Selfies, and Frozen Yogurt…

I like going on dates to the movies, or watching them at home with company. I like watching a movie, and wondering what the person next to me is feeling, or thinking. I also like looking at reactions, and listening to laughter, or lack thereof. There’s something about being in the presence of another human being I know is sharing the same life experience as me that I find fascinating. We sit there, witnessing an event for the first time in a shared space, and it feels like we’re co-existing, walking in tandem, connecting in this one random, but real moment on our paths. And then each of us is left with a memory distinctly unique, but not exactly personal, or even private. And as another person is added to the circle, my curiosity increases, and I want nothing more than to talk, and eat, and weep, and rejoice with the party involved. Maybe that’s what makes me an extrovert, or maybe it just makes me human. Either way, it makes me feel more alive knowing that I am not alive alone.

And it’s the times when I’m sitting in front of my laptop in some random cafe nearby watching Netflix alone, or doing something a bit more productive (but let’s be honest, I’m probably watching Netflix), observing dozens of other people, that I wonder why it seems that so many of us choose to be alone. Or even if we choose it at all. Don’t get me wrong. I think solitary time is useful. I learn a lot about myself when I spend some time alone, and we should be able to in order to learn about our likes, dislikes, and habits away from the presence of others. But why would we prefer to live this way; why would we choose to live as if we’re the only ones left on the planet?

I don’t want to get into statistics, and studies that show how much time the average American spends on social media, rummaging through profiles, and updating posts, but seriously, it accounts for more than one in every four minutes spent online everyday, or 16 minutes of every hour of our daily living! And that time that I spend looking down, reading about people I could be sharing with actual, true-to-life, air-breathing, friends. And while I’m the first to admit how much social media has helped my professional, and social endeavors, how real is that on-screen chemistry? I want to believe so badly that social media does more good than bad, especially because it can be the cure for dormant relationships, and long-lost connections, but it seems that we too easily exploit it, and thus perpetuate an individualistic culture, one that prides itself on the pursuit of selfies: self-centeredness, self-gratification, and self-reliance. And I see it everywhere, even in the theater.

There’s an initial momentary interaction that exists with a new cast, and even when several actors, or designers already know each other. It appears as an attempt at break room small talk, and backstage jokes, but then it ends. It continues for a brief moment after the project is over in the form of a “friend request”, and maybe a comment of gratitude for that new connection, but what happens after that? I can share plenty of times when I’ve reached out to invite someone for coffee, or lunch, only to be turned down due to their busy schedule, or something related. I try not to take these occurrences personal but then I’m left asking myself how any connection can begin if someone is more interested in displaying their life in images, then actually sharing it? What meaningful relationships can we form when we’d rather post about our day than talk about it? Ultimately, I’m not saying that the social media life is wrong. But what do we do about the lost human connection? My answer is: IDK. But I can tell you that no one should be afraid of reaching out to find a human connection. We weren’t made to walk a solitary life. And I get that sometimes it may feel like loneliness is forced upon us, so all we feel we have is a network connection, and that might seem sufficient, and easy, but is it really fulfilling? Chances are if you feel like no one cares to reach out to you, someone else in your friendship circle does as well. And there’s no greater relief to know that you’re not alone. And when this happens, you should get up from your chair, and participate in life with that person. The conversation might be awkward at first since you can’t use “emojis” and all, but you’ll get the hang of it!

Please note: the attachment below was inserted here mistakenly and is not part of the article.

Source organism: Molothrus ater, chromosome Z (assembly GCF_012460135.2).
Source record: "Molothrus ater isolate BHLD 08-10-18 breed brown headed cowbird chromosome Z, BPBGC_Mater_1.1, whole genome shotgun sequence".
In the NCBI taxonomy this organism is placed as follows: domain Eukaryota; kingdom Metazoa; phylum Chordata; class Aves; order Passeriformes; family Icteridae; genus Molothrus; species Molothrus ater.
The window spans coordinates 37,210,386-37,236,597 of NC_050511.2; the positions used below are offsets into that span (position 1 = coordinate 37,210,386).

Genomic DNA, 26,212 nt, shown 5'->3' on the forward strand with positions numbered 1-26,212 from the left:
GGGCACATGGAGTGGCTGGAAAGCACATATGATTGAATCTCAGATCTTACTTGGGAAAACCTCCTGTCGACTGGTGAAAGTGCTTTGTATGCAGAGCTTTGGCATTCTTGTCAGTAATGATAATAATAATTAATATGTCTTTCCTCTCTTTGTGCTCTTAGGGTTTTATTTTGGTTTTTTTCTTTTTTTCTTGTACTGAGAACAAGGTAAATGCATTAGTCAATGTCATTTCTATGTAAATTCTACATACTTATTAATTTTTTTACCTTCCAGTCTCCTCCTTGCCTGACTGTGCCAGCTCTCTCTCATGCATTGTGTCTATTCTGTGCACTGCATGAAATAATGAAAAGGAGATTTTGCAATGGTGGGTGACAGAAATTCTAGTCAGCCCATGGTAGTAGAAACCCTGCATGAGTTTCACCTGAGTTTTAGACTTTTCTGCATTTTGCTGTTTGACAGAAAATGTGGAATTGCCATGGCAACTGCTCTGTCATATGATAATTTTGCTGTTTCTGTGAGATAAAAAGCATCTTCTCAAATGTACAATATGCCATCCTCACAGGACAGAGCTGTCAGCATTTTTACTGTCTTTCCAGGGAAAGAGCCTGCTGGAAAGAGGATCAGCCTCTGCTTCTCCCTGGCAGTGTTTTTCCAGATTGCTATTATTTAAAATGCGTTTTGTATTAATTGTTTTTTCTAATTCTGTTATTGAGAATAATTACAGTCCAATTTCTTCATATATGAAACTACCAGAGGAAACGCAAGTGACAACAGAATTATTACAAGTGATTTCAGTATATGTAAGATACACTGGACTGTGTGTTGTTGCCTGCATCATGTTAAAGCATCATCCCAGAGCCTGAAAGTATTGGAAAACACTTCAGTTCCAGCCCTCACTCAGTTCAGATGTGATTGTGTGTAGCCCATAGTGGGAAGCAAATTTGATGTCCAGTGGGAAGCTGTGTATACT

And it’s a struggle for me too, but I can’t stop trying. And so, I’m thankful that I believe in the power of a real-life smile, and a warm hug. I appreciate the sound of laughter, and a firm handshake. And I’m grateful for the people I can share life with, who know that they can always call me up, and invite me for a lunch date, or some frozen yogurt because we desire human connection over a technological one. I’m thankful that when I need a friend to share life with, I’ve got a community of people just waiting to be invited. And while I’m still thankful for the chat room hangouts, I’m thankful for the cafe hangouts too. Life is too short, and precious to spend it all in front of a screen. We have to look up, and participate every now, and again. Why not spend just a small portion of it with someone? I promise, you can still take photos, post them, and laugh about them later.


Yesenia with a ‘J’ sound